It is inevitable that there will be great controversy over how much should be cut from federal spending this year and which programs should take the brunt of those cuts. But we should be able to reach reasonable agreement on the process by which these decisions are made. Regrettably, the process chosen by the new House Republican majority is just plain nuts.
One of the most important things to keep in mind in evaluating this process is that so much of the budget has been placed off limits to cuts that if all of what remains were eliminated, it would reduce the budget deficit by less than 33 percent. In their campaign manifesto “Pledge to America,” Republicans promised not to touch the big entitlements – like Medicare and Medicaid. That pledge effectively protected 67 percent of the federal budget and left $1.3 trillion of discretionary spending vulnerable to reductions.
Then the Republicans said they would also exempt the Departments of Defense, Homeland Security and Veterans Affairs from cuts, which took about two thirds of the remaining discretionary spending off the table as well. That left only $464 billion of so-called “Non Security Spending” that could be cut -- which curiously includes the FBI, the Drug Enforcement Administration, U.S. Marshals and Justice Department efforts to prosecute suspected terrorists.
It is that $464 billion of domestic government programs that House Republicans targeted last week to absorb net cuts of $44 billion -- a move that would reduce annual spending levels in those areas on average by 9.5 percent. But since they are mandating that these cuts take effect during the remainder of the current fiscal year that began more than four months ago, the impact will be much greater than usual and the operating levels could decline by around 19 percent.
For many agencies, such a reduction is not possible. Nor would such cuts have any appreciable effect on the deficit. That’s because 96 percent of the FBI budget, for example, is in payroll, and termination costs would offset any budget savings in the first six months after a termination. You could literally shut the FBI down completely and still not meet the budget savings target. The same is true of the Bureau of Prisons, the Internal Revenue Service, Air Traffic Control and the administration of Social Security payments – to name just a few such agencies.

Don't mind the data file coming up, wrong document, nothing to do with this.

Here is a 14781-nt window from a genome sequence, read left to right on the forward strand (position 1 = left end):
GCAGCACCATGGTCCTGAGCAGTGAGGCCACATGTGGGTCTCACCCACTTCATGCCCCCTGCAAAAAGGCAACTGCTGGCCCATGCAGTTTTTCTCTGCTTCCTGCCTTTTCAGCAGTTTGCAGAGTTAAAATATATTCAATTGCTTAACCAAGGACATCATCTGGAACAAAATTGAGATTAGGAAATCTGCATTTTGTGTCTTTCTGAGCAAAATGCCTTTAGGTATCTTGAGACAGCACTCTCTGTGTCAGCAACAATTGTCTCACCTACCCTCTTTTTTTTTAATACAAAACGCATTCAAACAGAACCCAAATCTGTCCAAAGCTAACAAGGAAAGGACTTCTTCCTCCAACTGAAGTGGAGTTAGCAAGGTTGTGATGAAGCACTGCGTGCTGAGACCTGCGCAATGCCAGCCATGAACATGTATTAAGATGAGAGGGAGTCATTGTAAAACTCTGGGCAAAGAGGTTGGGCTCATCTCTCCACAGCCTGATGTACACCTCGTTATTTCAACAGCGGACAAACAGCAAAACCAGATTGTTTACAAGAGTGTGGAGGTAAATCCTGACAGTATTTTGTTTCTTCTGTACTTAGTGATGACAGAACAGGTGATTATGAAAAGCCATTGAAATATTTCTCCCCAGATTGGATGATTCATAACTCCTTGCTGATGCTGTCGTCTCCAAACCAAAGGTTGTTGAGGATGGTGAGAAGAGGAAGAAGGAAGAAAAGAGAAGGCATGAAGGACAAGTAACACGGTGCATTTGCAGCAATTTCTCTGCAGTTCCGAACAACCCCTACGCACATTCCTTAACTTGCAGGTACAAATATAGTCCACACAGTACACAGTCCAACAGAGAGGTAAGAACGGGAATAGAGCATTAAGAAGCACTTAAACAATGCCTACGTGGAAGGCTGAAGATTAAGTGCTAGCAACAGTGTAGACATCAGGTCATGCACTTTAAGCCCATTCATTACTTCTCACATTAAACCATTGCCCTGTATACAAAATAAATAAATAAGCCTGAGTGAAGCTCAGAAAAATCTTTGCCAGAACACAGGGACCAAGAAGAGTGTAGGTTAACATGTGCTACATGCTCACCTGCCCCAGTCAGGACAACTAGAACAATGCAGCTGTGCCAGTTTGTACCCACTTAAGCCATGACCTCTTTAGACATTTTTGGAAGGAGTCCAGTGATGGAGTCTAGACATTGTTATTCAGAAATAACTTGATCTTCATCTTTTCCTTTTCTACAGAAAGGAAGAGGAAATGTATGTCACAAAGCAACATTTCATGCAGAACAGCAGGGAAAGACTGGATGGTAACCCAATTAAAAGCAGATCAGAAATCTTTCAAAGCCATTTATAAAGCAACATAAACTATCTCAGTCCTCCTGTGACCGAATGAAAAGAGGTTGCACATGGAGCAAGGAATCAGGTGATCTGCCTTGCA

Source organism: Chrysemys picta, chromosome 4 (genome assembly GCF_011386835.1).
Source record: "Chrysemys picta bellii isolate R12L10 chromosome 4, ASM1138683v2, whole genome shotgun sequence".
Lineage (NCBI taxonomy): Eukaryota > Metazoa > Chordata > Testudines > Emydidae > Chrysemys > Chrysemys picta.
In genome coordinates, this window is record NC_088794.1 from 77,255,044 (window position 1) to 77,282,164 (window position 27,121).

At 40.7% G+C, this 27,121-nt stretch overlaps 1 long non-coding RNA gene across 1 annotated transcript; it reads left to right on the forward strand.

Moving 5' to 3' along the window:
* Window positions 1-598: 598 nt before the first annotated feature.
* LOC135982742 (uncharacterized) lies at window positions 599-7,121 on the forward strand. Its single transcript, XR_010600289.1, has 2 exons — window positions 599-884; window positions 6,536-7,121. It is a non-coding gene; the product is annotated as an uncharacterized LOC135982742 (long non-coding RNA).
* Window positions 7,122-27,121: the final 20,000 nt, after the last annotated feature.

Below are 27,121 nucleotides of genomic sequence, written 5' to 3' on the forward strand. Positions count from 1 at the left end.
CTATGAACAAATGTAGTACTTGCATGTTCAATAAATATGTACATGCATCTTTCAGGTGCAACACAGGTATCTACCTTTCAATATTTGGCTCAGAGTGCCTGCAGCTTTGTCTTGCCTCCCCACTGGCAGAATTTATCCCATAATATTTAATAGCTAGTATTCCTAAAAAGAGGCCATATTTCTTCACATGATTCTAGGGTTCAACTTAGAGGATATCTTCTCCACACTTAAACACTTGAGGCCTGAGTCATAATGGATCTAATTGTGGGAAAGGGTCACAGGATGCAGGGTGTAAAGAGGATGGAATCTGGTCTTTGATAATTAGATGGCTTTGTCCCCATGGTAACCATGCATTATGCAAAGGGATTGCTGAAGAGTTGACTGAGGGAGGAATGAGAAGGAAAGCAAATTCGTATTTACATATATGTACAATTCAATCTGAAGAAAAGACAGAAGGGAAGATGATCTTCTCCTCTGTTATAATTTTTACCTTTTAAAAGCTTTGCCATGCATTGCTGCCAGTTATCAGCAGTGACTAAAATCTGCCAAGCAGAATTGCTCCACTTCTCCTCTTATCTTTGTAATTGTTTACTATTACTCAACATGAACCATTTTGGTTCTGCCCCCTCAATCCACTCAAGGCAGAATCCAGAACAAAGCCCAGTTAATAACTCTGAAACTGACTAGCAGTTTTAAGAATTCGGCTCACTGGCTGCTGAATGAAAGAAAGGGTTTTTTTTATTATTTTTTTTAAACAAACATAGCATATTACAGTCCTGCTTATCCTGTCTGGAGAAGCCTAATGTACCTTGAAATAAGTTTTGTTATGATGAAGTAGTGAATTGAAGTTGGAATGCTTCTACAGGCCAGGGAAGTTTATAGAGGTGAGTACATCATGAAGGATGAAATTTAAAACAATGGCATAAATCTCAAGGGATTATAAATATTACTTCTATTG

House Appropriations Committee Chairman Harold Rogers, R-Ky., provided a laundry list of cuts today. They total about $23 billion so they appear at this point to be only half way to their target and I am told the subcommittee staffs have been ordered back to find more cuts over night.
What is most outrageous is that this effort to totally reshape the federal government is taking place in the period of days without any of the appropriate efforts to vet these decisions or try to anticipate some of the unintended consequences of these hastily decided cuts. There will be no hearings; no detailed staff analysis; no opportunity for agencies or the public to comment; no formal record of evidence to take to the Congress or the American people and explain why the reductions in spending for these important services is are necessary. In short, no effort is being made to identify waste, fraud and abuse, and no differentiation is being made between cutting fat and cutting muscle.
The American people deserve better than this and the members of the new majority in the House would do themselves a great service by taking a deep breath and organizing a more deliberative process by which to make these difficult decisions. I go into more depth on this subject in a column I posted earlier today on the Center for American Progress website.
Scott Lilly is a senior fellow at the Center for American Progress and a former Democratic clerk and staff director of the House Appropriations Committee.